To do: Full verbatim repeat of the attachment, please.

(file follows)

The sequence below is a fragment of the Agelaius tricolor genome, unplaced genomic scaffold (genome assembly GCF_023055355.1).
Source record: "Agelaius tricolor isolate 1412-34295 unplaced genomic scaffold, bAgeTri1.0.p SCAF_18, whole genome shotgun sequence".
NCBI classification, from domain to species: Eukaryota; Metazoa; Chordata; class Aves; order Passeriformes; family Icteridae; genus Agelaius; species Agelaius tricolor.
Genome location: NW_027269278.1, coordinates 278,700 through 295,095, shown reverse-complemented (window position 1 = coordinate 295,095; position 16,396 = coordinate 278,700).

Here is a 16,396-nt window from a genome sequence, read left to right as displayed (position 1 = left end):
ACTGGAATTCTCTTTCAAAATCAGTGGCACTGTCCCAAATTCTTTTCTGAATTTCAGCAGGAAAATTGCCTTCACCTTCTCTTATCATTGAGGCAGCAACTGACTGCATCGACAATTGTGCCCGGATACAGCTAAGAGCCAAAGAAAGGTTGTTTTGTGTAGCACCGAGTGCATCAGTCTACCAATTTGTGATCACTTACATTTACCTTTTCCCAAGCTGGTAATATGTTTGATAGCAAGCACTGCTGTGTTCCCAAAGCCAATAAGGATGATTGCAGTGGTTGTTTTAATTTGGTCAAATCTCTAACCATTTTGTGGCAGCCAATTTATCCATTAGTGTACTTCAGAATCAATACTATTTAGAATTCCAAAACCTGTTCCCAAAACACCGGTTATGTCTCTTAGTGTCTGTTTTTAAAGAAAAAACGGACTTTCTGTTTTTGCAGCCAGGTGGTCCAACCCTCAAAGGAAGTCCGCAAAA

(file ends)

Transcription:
The sequence below is a fragment of the Agelaius tricolor genome, unplaced genomic scaffold (genome assembly GCF_023055355.1).
Source record: "Agelaius tricolor isolate 1412-34295 unplaced genomic scaffold, bAgeTri1.0.p SCAF_18, whole genome shotgun sequence".
NCBI classification, from domain to species: Eukaryota; Metazoa; Chordata; class Aves; order Passeriformes; family Icteridae; genus Agelaius; species Agelaius tricolor.
Genome location: NW_027269278.1, coordinates 278,700 through 295,095, shown reverse-complemented (window position 1 = coordinate 295,095; position 16,396 = coordinate 278,700).

Here is a 16,396-nt window from a genome sequence, read left to right as displayed (position 1 = left end):
ACTGGAATTCTCTTTCAAAATCAGTGGCACTGTCCCAAATTCTTTTCTGAATTTCAGCAGGAAAATTGCCTTCACCTTCTCTTATCATTGAGGCAGCAACTGACTGCATCGACAATTGTGCCCGGATACAGCTAAGAGCCAAAGAAAGGTTGTTTTGTGTAGCACCGAGTGCATCAGTCTACCAATTTGTGATCACTTACATTTACCTTTTCCCAAGCTGGTAATATGTTTGATAGCAAGCACTGCTGTGTTCCCAAAGCCAATAAGGATGATTGCAGTGGTTGTTTTAATTTGGTCAAATCTCTAACCATTTTGTGGCAGCCAATTTATCCATTAGTGTACTTCAGAATCAATACTATTTAGAATTCCAAAACCTGTTCCCAAAACACCGGTTATGTCTCTTAGTGTCTGTTTTTAAAGAAAAAACGGACTTTCTGTTTTTGCAGCCAGGTGGTCCAACCCTCAAAGGAAGTCCGCAAAA